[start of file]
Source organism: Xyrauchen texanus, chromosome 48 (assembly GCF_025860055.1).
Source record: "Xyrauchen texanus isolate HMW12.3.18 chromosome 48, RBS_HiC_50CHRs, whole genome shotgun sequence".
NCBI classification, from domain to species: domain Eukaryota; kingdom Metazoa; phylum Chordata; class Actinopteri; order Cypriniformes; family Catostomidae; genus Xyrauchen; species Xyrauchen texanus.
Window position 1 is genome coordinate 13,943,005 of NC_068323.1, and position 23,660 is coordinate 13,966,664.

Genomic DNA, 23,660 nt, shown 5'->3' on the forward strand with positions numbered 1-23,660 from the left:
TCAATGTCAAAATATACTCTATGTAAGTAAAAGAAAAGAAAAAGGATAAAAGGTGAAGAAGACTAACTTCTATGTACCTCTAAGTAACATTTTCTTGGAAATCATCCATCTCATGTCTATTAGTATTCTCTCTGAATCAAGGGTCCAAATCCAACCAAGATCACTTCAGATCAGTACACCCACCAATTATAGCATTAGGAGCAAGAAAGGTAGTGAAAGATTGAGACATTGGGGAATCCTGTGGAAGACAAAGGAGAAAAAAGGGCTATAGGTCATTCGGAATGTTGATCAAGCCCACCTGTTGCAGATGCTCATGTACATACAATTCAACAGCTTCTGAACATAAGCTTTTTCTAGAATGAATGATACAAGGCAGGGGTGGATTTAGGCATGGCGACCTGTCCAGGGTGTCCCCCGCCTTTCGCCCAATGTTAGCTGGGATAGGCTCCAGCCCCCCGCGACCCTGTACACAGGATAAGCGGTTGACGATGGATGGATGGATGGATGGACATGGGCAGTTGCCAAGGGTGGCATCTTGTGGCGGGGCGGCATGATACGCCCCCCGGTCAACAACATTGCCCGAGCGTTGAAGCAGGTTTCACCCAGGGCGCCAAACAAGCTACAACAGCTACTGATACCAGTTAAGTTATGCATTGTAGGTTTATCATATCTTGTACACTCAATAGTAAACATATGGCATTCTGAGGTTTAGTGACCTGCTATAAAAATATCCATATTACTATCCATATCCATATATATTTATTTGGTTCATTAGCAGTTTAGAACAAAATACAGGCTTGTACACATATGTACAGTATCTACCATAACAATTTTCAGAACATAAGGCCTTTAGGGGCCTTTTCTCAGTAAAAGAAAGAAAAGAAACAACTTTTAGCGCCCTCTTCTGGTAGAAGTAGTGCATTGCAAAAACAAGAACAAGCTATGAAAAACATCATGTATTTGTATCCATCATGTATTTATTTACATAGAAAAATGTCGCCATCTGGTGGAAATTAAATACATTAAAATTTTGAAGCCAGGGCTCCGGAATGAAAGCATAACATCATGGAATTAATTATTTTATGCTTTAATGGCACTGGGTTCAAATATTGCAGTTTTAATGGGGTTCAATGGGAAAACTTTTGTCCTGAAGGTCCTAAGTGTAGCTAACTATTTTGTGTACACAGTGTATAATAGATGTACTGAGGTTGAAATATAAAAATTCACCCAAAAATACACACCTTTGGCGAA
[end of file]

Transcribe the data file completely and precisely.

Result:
Source organism: Xyrauchen texanus, chromosome 48 (assembly GCF_025860055.1).
Source record: "Xyrauchen texanus isolate HMW12.3.18 chromosome 48, RBS_HiC_50CHRs, whole genome shotgun sequence".
NCBI classification, from domain to species: domain Eukaryota; kingdom Metazoa; phylum Chordata; class Actinopteri; order Cypriniformes; family Catostomidae; genus Xyrauchen; species Xyrauchen texanus.
Window position 1 is genome coordinate 13,943,005 of NC_068323.1, and position 23,660 is coordinate 13,966,664.

Genomic DNA, 23,660 nt, shown 5'->3' on the forward strand with positions numbered 1-23,660 from the left:
TCAATGTCAAAATATACTCTATGTAAGTAAAAGAAAAGAAAAAGGATAAAAGGTGAAGAAGACTAACTTCTATGTACCTCTAAGTAACATTTTCTTGGAAATCATCCATCTCATGTCTATTAGTATTCTCTCTGAATCAAGGGTCCAAATCCAACCAAGATCACTTCAGATCAGTACACCCACCAATTATAGCATTAGGAGCAAGAAAGGTAGTGAAAGATTGAGACATTGGGGAATCCTGTGGAAGACAAAGGAGAAAAAAGGGCTATAGGTCATTCGGAATGTTGATCAAGCCCACCTGTTGCAGATGCTCATGTACATACAATTCAACAGCTTCTGAACATAAGCTTTTTCTAGAATGAATGATACAAGGCAGGGGTGGATTTAGGCATGGCGACCTGTCCAGGGTGTCCCCCGCCTTTCGCCCAATGTTAGCTGGGATAGGCTCCAGCCCCCCGCGACCCTGTACACAGGATAAGCGGTTGACGATGGATGGATGGATGGATGGACATGGGCAGTTGCCAAGGGTGGCATCTTGTGGCGGGGCGGCATGATACGCCCCCCGGTCAACAACATTGCCCGAGCGTTGAAGCAGGTTTCACCCAGGGCGCCAAACAAGCTACAACAGCTACTGATACCAGTTAAGTTATGCATTGTAGGTTTATCATATCTTGTACACTCAATAGTAAACATATGGCATTCTGAGGTTTAGTGACCTGCTATAAAAATATCCATATTACTATCCATATCCATATATATTTATTTGGTTCATTAGCAGTTTAGAACAAAATACAGGCTTGTACACATATGTACAGTATCTACCATAACAATTTTCAGAACATAAGGCCTTTAGGGGCCTTTTCTCAGTAAAAGAAAGAAAAGAAACAACTTTTAGCGCCCTCTTCTGGTAGAAGTAGTGCATTGCAAAAACAAGAACAAGCTATGAAAAACATCATGTATTTGTATCCATCATGTATTTATTTACATAGAAAAATGTCGCCATCTGGTGGAAATTAAATACATTAAAATTTTGAAGCCAGGGCTCCGGAATGAAAGCATAACATCATGGAATTAATTATTTTATGCTTTAATGGCACTGGGTTCAAATATTGCAGTTTTAATGGGGTTCAATGGGAAAACTTTTGTCCTGAAGGTCCTAAGTGTAGCTAACTATTTTGTGTACACAGTGTATAATAGATGTACTGAGGTTGAAATATAAAAATTCACCCAAAAATACACACCTTTGGCGAA